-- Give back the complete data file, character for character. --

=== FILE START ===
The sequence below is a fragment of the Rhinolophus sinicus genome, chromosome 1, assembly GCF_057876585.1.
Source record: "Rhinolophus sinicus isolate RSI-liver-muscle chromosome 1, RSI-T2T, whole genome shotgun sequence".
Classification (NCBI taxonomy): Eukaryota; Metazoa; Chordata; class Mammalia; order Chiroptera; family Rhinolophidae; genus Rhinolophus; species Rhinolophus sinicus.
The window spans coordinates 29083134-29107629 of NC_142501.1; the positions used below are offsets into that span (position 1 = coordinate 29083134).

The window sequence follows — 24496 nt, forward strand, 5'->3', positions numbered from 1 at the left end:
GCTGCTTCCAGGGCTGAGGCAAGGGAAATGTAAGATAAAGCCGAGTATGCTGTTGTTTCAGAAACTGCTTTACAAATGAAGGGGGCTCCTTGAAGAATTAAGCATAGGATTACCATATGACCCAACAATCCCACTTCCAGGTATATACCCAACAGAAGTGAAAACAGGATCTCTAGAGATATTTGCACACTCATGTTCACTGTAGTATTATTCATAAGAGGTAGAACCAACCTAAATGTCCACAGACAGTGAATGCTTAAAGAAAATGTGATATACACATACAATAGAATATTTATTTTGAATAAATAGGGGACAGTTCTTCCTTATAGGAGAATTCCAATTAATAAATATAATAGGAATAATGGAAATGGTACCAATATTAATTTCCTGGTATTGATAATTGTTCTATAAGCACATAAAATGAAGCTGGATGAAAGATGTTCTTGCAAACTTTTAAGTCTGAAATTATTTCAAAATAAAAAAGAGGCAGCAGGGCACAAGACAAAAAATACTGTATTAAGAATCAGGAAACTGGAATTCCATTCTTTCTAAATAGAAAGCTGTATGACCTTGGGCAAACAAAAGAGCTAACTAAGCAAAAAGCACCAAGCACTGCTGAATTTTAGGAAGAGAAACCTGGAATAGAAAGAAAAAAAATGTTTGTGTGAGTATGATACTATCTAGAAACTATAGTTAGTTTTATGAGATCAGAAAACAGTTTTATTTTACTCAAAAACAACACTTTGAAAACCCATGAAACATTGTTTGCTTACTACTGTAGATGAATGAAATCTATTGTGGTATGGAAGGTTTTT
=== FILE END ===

The sequence below is a fragment of the Rhinolophus sinicus genome, chromosome 1, assembly GCF_057876585.1.
Source record: "Rhinolophus sinicus isolate RSI-liver-muscle chromosome 1, RSI-T2T, whole genome shotgun sequence".
Classification (NCBI taxonomy): Eukaryota; Metazoa; Chordata; class Mammalia; order Chiroptera; family Rhinolophidae; genus Rhinolophus; species Rhinolophus sinicus.
The window spans coordinates 29083134-29107629 of NC_142501.1; the positions used below are offsets into that span (position 1 = coordinate 29083134).

The window sequence follows — 24496 nt, forward strand, 5'->3', positions numbered from 1 at the left end:
GCTGCTTCCAGGGCTGAGGCAAGGGAAATGTAAGATAAAGCCGAGTATGCTGTTGTTTCAGAAACTGCTTTACAAATGAAGGGGGCTCCTTGAAGAATTAAGCATAGGATTACCATATGACCCAACAATCCCACTTCCAGGTATATACCCAACAGAAGTGAAAACAGGATCTCTAGAGATATTTGCACACTCATGTTCACTGTAGTATTATTCATAAGAGGTAGAACCAACCTAAATGTCCACAGACAGTGAATGCTTAAAGAAAATGTGATATACACATACAATAGAATATTTATTTTGAATAAATAGGGGACAGTTCTTCCTTATAGGAGAATTCCAATTAATAAATATAATAGGAATAATGGAAATGGTACCAATATTAATTTCCTGGTATTGATAATTGTTCTATAAGCACATAAAATGAAGCTGGATGAAAGATGTTCTTGCAAACTTTTAAGTCTGAAATTATTTCAAAATAAAAAAGAGGCAGCAGGGCACAAGACAAAAAATACTGTATTAAGAATCAGGAAACTGGAATTCCATTCTTTCTAAATAGAAAGCTGTATGACCTTGGGCAAACAAAAGAGCTAACTAAGCAAAAAGCACCAAGCACTGCTGAATTTTAGGAAGAGAAACCTGGAATAGAAAGAAAAAAAATGTTTGTGTGAGTATGATACTATCTAGAAACTATAGTTAGTTTTATGAGATCAGAAAACAGTTTTATTTTACTCAAAAACAACACTTTGAAAACCCATGAAACATTGTTTGCTTACTACTGTAGATGAATGAAATCTATTGTGGTATGGAAGGTTTTT